Income Growth Accelerates as Expense Growth Slows

Double-digit loan growth has led to the highest income growth since 2000 for credit unions with over $50 million in assets. These figures, combined with slowing expense growth and a potential change to the yield curve, should result in great opportunities for credit unions in 2006.


The third quarter has delivered positive results for the income statements of credit unions with over $50 million in assets. Top line revenue has grown 12.1 percent from September 2004 to September 2005 for these credit unions. This increase, driven by 40-year lows in interest rates, ends a three-year slump and is the largest since 2000.

Balance sheet growth has been relatively consistent over the same period of time. As shown below, revenue is now gaining some of the momentum that the balance sheet has been carrying. The income growth can be explained by the rise of interest rates since June 2004, as well as loan growth of 11.2 percent as of September 2005. In addition, investment income increased by 18.2 percent, in contrast to September 2004 growth of –1.82 percent. Non-interest income also had double-digit growth of 15 percent. With all income categories finally growing together, these credit unions are now experiencing much-needed growth.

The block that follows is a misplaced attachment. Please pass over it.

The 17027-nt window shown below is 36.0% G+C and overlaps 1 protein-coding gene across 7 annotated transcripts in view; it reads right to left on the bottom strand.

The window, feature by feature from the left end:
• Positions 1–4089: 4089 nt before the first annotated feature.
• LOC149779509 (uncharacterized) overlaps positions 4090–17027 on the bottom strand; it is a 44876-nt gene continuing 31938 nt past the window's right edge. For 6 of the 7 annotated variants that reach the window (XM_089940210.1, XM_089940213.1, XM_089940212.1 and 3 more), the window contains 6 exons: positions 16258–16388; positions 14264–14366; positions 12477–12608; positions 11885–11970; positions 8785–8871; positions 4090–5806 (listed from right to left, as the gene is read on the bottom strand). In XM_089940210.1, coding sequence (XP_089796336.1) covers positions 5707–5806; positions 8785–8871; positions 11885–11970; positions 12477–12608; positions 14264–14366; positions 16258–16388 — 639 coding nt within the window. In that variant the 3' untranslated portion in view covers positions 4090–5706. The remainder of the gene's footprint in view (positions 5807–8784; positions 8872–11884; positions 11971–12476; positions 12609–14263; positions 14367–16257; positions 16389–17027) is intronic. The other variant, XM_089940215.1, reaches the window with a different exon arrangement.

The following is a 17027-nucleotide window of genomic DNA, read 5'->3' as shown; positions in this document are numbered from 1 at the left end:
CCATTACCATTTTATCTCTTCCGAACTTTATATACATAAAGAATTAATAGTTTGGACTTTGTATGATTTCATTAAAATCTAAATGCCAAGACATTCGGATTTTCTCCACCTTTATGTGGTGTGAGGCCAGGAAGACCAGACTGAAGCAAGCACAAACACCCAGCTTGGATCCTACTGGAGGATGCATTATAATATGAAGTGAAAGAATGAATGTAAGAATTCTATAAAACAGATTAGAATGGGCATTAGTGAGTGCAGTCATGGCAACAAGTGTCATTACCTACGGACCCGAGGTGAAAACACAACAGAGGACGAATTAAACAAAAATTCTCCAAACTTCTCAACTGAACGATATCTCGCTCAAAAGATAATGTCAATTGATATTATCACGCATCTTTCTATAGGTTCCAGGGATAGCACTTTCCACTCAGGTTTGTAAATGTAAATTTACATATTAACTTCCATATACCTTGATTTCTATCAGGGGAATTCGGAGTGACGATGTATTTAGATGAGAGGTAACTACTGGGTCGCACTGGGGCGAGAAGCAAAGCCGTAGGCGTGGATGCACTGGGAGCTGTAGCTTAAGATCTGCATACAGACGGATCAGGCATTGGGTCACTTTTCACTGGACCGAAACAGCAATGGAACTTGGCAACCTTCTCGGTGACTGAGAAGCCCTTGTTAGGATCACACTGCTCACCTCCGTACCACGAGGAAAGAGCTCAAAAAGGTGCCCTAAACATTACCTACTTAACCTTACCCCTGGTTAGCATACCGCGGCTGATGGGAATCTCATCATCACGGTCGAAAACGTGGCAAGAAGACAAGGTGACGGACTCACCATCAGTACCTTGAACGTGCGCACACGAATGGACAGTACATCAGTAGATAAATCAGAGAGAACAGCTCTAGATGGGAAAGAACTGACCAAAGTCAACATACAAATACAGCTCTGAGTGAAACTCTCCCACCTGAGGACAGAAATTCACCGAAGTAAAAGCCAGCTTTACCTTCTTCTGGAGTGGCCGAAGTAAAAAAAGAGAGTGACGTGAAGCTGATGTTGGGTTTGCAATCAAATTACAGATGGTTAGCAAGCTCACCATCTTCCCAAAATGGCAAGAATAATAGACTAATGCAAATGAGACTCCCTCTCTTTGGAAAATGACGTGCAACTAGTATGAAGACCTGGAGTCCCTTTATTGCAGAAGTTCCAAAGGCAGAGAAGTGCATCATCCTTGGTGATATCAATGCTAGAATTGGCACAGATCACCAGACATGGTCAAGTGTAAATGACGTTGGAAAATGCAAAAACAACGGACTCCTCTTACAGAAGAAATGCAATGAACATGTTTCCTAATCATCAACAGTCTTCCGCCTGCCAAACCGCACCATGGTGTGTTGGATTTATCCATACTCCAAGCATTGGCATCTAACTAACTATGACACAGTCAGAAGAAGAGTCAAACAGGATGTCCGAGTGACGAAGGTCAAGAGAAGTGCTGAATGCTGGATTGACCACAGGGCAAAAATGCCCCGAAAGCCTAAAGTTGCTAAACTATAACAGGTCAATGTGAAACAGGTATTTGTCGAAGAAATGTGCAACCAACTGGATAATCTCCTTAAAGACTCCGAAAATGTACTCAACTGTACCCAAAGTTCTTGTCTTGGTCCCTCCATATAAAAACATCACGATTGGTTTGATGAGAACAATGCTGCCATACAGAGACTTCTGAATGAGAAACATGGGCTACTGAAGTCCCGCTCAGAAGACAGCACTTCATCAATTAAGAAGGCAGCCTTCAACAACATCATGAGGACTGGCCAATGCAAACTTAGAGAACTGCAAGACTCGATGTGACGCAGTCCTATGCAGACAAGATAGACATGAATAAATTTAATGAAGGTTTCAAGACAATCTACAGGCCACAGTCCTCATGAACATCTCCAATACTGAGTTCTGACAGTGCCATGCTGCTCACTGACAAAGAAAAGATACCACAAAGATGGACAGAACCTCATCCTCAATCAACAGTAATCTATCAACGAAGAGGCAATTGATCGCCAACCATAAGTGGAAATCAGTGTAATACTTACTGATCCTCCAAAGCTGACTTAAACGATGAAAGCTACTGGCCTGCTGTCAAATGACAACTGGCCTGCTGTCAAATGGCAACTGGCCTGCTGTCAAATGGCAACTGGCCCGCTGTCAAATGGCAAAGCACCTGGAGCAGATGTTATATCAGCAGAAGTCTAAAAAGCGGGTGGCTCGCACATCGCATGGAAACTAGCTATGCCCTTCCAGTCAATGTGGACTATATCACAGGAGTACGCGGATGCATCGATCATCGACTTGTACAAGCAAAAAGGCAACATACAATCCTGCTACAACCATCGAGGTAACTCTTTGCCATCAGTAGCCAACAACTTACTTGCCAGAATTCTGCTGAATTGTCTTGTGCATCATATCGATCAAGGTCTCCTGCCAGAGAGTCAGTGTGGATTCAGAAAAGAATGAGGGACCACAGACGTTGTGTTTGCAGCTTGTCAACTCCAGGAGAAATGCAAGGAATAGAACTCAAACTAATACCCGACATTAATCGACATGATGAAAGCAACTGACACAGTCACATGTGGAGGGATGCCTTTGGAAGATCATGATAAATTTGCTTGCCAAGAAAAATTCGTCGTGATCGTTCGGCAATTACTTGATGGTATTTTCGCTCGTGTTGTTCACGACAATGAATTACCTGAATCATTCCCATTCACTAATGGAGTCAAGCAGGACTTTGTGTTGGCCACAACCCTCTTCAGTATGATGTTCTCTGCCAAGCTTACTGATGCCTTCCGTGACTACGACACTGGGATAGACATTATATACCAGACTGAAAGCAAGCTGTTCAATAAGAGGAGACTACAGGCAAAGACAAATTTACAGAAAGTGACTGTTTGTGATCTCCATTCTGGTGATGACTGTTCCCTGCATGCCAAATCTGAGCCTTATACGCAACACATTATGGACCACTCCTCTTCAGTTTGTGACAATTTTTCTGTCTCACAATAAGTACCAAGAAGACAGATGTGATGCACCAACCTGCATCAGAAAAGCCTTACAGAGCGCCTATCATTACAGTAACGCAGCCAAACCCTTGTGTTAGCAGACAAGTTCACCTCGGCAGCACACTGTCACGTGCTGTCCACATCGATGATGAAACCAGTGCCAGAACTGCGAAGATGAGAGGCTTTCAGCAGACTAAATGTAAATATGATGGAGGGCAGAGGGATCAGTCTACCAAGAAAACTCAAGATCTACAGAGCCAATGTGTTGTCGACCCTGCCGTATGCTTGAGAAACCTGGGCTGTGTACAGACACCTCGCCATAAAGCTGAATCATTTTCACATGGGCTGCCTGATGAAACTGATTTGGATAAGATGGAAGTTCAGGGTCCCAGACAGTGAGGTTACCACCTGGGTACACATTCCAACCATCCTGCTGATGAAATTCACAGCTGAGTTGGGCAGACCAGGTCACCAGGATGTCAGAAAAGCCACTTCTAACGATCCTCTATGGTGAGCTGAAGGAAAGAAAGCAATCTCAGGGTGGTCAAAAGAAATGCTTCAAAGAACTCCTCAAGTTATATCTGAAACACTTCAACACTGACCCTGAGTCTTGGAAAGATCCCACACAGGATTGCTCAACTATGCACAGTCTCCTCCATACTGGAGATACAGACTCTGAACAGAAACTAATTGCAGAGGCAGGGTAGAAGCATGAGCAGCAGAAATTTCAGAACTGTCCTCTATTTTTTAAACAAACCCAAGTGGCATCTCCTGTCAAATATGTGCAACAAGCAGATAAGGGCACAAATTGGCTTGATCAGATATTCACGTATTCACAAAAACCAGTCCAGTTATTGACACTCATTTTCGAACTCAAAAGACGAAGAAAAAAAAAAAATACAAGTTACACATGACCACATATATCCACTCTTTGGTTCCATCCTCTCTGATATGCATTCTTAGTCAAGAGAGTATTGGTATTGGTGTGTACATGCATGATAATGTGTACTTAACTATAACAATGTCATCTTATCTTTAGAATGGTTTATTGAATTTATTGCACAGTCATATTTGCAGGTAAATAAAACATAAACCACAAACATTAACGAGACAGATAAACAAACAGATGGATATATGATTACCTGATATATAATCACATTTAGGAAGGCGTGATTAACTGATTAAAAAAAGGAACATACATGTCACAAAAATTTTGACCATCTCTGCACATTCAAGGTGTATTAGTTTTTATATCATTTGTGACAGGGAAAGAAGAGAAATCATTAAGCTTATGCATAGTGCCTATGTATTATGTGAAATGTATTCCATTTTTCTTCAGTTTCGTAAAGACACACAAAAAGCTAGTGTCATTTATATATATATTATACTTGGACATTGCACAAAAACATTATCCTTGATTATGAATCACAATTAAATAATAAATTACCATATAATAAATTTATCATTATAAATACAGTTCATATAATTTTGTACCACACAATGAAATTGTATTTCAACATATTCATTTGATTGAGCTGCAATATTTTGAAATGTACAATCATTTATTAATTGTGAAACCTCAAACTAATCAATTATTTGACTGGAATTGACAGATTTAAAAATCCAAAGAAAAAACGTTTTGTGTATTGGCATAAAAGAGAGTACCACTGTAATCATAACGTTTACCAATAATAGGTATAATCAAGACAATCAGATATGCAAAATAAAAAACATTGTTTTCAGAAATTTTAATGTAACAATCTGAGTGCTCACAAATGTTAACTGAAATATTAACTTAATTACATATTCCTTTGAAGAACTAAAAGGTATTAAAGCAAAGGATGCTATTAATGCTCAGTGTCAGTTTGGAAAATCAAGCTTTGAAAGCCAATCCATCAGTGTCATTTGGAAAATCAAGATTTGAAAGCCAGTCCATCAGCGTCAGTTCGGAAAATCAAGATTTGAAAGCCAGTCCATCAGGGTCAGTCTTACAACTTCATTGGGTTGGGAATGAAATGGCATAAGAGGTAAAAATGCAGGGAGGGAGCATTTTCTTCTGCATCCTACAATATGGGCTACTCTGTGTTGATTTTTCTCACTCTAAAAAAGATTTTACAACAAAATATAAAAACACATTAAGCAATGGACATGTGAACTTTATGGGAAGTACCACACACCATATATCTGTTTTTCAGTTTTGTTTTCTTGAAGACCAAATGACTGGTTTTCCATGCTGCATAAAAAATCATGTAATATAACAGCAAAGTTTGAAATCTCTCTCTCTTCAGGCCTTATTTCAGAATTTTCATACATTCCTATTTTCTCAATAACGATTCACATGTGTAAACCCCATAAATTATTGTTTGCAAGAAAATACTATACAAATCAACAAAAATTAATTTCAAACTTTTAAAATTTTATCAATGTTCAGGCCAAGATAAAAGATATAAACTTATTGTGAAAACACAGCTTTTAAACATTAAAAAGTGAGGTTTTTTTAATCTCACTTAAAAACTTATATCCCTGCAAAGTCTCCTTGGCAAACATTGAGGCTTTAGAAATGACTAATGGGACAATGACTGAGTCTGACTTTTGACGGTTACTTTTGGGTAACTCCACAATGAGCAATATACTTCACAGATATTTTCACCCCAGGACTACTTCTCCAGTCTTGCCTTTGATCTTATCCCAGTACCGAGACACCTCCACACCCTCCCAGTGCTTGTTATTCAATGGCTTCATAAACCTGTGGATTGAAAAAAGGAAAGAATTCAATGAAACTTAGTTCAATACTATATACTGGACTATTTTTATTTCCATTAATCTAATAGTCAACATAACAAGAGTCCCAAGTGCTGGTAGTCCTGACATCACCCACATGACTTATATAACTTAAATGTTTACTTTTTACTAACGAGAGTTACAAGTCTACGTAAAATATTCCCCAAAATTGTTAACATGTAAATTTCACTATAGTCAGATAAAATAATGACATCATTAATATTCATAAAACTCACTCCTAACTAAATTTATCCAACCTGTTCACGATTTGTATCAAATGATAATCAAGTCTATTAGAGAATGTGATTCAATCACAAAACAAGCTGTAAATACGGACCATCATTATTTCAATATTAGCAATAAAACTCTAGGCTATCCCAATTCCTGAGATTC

The rate of expense growth is at its lowest point in decades. Credit unions have had to focus on controlling expenses as the flat yield curve has tightened margins and applied pressure on the bottom line. With rates increasing over the past year, credit unions have successfully increased the gap between income and expense growth as shown below.

Most market observers expect the Federal Reserve to stop increasing interest rates in the coming sessions, thus stabilizing the market. If this stability brings the yield curve back to normal, pressure on the net interest margin will be reduced, allowing credit unions to return more to members in the form of higher dividend rates.




Jan. 9, 2006


  • Why is the graph shown twice?